With forecasts of a cold blast of weather this week, I turned my thoughts southward searching for better temperatures. Likewise, investors may want to consider looking to the south (as in South America) for better investment returns.
Long regarded as unstable, something extraordinary has happened in South America this year. The two largest countries on the continent, Brazil and Colombia, had elections. The result? Nothing. Or better put, nothing abnormal. Both countries had normal elections, with normal candidates, and normal results with no rioting or allegations of fraud. They are becoming normal countries.
While many may be familiar with Brazil as part of the BRICs (the emerging economies of Brazil, Russia, India and China), fewer are aware of the positive economic story of Colombia. Once known for its drug cartels, today’s Colombia is an investor-friendly country with low inflation and strong economic growth over the last decade. Already the fifth largest exporter of oil to the US (and the largest exporter of coal), Colombia is undergoing an investment renaissance in oil exploration and the country expects its oil production will double over the next five years.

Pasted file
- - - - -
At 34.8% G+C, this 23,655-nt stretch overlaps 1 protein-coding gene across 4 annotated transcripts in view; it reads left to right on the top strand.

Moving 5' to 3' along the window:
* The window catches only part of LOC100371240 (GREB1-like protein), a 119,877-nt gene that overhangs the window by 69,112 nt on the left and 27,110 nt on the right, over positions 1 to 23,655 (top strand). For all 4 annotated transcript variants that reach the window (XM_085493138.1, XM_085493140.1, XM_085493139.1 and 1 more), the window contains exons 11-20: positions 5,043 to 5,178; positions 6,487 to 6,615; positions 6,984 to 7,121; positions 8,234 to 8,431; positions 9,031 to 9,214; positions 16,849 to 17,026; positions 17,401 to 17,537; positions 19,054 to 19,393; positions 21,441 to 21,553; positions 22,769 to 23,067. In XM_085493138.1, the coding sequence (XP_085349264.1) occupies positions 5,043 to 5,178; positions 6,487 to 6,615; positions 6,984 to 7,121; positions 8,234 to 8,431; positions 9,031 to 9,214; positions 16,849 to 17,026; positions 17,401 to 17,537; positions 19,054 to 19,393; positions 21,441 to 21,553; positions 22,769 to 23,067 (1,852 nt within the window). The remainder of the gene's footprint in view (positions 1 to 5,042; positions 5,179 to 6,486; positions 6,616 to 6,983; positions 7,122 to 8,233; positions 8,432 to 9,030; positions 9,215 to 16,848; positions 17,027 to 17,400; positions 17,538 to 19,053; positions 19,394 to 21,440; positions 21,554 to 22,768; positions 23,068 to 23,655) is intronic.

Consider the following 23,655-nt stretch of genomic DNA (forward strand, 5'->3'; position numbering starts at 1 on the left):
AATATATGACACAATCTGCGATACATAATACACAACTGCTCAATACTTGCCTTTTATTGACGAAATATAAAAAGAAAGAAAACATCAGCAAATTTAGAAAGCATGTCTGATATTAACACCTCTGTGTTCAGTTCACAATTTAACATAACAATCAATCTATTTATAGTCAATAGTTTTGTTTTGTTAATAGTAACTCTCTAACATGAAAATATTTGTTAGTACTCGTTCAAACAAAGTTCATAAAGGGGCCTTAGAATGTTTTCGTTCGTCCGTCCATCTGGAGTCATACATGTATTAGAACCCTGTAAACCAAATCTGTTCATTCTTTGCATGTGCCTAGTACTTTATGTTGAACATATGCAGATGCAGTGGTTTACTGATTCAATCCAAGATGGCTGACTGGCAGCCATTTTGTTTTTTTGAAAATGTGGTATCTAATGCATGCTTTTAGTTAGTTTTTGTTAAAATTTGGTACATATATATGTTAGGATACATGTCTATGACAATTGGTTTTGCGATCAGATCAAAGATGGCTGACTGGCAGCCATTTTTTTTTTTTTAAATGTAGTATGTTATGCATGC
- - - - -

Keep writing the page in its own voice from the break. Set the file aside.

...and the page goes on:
The positive economic stories are not limited to the borders of Brazil and Colombia. Peru and Chile both have inflation well contained and have posted exceptional GDP growth this year (Peru 8%+; Chile over 5.5%, even with a major earthquake this spring) with more of the same expected for 2011.
Not only do these four countries have strong economies, but they also have abundant fresh water supplies, ample mineral reserves, productive agricultural lands, and young populations with a growing middle class. With all of these positives providing a backdrop for continued economic growth over the long term, investor portfolios may warm to a more southerly exposure.